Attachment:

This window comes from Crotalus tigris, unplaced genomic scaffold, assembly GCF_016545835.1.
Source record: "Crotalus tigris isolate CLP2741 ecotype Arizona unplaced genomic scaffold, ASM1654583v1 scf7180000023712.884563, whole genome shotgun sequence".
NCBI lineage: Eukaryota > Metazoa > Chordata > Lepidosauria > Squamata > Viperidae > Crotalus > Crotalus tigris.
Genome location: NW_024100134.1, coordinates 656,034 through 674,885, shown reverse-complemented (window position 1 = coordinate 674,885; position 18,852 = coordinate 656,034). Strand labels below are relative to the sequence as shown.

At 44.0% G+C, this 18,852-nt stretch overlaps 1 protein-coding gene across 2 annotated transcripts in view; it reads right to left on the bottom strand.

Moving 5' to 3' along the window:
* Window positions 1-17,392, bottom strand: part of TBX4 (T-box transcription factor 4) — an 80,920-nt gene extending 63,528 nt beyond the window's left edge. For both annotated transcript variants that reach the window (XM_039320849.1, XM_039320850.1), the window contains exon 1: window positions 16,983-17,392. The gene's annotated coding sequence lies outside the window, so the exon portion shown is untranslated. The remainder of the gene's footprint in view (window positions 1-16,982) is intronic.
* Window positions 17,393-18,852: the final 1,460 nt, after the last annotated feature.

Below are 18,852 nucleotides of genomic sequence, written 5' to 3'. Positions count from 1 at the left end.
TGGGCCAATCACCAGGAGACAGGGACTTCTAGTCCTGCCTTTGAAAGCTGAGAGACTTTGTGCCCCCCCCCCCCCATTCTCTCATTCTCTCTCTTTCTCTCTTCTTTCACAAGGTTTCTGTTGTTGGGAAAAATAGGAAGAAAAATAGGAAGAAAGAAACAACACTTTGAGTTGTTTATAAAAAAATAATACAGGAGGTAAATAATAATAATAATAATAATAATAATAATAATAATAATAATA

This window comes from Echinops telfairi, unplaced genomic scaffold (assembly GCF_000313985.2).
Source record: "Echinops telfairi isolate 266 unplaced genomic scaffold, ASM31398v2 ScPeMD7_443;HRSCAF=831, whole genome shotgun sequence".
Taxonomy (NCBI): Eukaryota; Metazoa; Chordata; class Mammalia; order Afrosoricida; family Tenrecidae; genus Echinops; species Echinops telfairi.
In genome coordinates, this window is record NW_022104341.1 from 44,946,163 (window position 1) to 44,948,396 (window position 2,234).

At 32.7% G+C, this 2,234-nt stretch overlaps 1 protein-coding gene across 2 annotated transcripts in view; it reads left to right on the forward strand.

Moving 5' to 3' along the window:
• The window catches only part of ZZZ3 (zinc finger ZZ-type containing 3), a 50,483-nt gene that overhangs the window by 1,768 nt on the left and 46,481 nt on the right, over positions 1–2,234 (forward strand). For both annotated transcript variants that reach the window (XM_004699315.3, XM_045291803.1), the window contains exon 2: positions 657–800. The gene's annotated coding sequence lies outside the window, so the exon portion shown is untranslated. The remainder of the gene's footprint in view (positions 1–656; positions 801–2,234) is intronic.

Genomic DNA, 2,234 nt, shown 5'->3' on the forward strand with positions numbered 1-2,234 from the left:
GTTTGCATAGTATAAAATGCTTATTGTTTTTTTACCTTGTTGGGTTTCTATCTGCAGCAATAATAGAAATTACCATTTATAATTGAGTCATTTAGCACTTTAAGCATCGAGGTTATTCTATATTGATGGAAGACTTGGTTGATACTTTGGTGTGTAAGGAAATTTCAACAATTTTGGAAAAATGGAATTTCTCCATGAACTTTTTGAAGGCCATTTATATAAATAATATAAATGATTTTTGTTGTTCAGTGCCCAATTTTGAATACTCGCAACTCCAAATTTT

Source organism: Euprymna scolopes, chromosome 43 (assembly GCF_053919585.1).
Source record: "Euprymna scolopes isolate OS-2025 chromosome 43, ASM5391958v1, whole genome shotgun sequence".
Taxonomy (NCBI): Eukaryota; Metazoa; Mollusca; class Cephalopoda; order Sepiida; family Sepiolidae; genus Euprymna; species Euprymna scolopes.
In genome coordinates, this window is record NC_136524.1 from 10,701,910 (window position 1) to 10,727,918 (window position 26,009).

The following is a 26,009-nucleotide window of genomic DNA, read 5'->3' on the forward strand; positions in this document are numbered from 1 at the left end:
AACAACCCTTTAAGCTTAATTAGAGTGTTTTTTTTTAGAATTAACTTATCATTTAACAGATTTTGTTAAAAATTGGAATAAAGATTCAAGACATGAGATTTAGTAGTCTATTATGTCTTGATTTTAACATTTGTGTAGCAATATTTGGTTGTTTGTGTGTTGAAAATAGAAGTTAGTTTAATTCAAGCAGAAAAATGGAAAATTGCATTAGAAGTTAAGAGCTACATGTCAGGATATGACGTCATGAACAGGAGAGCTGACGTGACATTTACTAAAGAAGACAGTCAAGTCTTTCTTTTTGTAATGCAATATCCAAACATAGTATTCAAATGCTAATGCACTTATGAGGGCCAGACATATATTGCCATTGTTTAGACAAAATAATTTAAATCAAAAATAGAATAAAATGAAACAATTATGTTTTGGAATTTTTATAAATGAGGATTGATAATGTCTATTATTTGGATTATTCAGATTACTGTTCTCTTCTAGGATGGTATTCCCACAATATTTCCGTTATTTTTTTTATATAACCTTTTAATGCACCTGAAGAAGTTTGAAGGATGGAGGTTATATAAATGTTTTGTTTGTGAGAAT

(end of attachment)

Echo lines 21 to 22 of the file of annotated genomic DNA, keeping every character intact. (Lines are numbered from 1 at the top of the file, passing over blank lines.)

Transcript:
Source record: "Euprymna scolopes isolate OS-2025 chromosome 43, ASM5391958v1, whole genome shotgun sequence".
Taxonomy (NCBI): Eukaryota; Metazoa; Mollusca; class Cephalopoda; order Sepiida; family Sepiolidae; genus Euprymna; species Euprymna scolopes.